The Words of the Rohmann Family
Nicholas Of Cusa - His Idea Of The Coincidence Of Opposites And The Concept Of Unity In Unification Thought
Journal of Unification Studies Volume III, 1999-2000
Nicholas of Cusa was a harbinger of a new era. His family name was Cryftz, which means 'Krebs' in contemporary German or 'crab' in English; but he was called after his native town Cues on the Moselle, where he was born in 1401. He attended school in Deventer in the Netherlands run by the Brethren of the Common Life, whose so-called modern way of piety (devotio moderna) influenced him deeply. He then studied law at Heidelberg, Padua, and Cologne, becoming an expert in canon law. Having practiced law for several years, he studied theology and became a priest. He attended the Council of Basel in 1432 in the name of his bishop. Originally a supporter of Conciliarism, he entered the service of Pope Eugenius IV in 1437 because he considered that only this Pope could guarantee the unity of the church at that time. He was sent as a papal envoy on missions to Constantinople and later to ecclesiastical diets in Germany. Made a cardinal in 1448, he engaged in reforming the monasteries in Germany and the Netherlands. When he was appointed Bishop of Brixen he became involved in a political conflict with Sigismund, Duke of Tyrol, who finally forced Nicholas to resign. Nicholas of Cusa died in 1464 in Umbria and was buried in Rome.
The rich library that he bequeathed to the hospital of his hometown, Cues, testifies to the scholarship of Nicholas of Cusa. He actively took part in the classical studies of his humanist contemporaries. Besides many sermons and a rich theological literature, he composed philosophical treatises, which reveal him as one of the most potent and inspiring thinkers of his time. His central issue, as discussed in his main work, De Docta Ignorantia (On Learned Ignorance), was the problem of the knowledge of God or of the Absolute Infinite.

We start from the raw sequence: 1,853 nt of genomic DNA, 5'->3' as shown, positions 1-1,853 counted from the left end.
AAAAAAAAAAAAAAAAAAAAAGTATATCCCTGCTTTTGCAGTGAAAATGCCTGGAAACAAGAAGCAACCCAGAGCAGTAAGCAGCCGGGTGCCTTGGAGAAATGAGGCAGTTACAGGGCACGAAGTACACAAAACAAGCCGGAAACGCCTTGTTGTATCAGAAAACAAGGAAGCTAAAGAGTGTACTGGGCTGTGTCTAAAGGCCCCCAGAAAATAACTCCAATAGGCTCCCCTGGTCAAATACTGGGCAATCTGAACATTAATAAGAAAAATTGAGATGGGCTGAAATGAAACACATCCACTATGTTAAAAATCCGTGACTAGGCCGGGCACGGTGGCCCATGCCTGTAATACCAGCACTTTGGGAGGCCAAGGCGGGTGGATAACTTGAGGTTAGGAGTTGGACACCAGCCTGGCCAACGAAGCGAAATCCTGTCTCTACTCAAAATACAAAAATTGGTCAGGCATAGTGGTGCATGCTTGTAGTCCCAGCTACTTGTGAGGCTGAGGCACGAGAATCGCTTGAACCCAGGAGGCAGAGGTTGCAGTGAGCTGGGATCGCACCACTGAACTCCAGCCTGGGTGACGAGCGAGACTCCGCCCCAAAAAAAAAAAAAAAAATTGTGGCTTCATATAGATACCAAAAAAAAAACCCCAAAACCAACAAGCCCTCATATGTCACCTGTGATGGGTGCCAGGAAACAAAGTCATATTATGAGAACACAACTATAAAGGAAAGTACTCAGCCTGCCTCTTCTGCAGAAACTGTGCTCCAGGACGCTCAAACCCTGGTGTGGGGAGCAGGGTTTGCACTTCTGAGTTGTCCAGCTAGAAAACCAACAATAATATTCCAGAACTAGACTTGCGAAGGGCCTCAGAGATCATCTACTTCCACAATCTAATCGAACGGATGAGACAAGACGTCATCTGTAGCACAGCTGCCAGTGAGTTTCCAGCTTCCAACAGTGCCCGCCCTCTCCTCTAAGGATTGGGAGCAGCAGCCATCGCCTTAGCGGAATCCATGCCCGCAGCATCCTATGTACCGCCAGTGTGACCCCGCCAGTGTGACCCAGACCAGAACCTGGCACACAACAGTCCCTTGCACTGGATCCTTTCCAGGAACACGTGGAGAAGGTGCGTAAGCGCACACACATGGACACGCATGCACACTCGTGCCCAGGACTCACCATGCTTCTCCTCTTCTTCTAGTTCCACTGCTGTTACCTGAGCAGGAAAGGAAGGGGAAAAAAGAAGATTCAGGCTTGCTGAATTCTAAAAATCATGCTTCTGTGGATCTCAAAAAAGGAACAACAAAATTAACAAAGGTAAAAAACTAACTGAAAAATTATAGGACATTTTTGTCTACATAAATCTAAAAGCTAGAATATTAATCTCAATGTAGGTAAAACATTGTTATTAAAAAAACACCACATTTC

Nicholas held that the Absolute Infinite cannot be conceived by finite thought. Hence, in theology, only negations can be assumed as true. Although positive theological statements are inevitable in order to think about God, they are inadequate. Paradoxically, one can reach the incomprehensible God only by knowing his incomprehensibility. This is the meaning of the term "learned ignorance." In the end, both negative and positive theology must be dissolved into inexpressibility; God is ineffable beyond all affirmations and negations. This is the extreme climax of a philosophical theology where the infinite distance between God and the finite has come to a head. More exactly, human beings cannot touch God through knowledge at all, but at the very most only by our yearning for Him.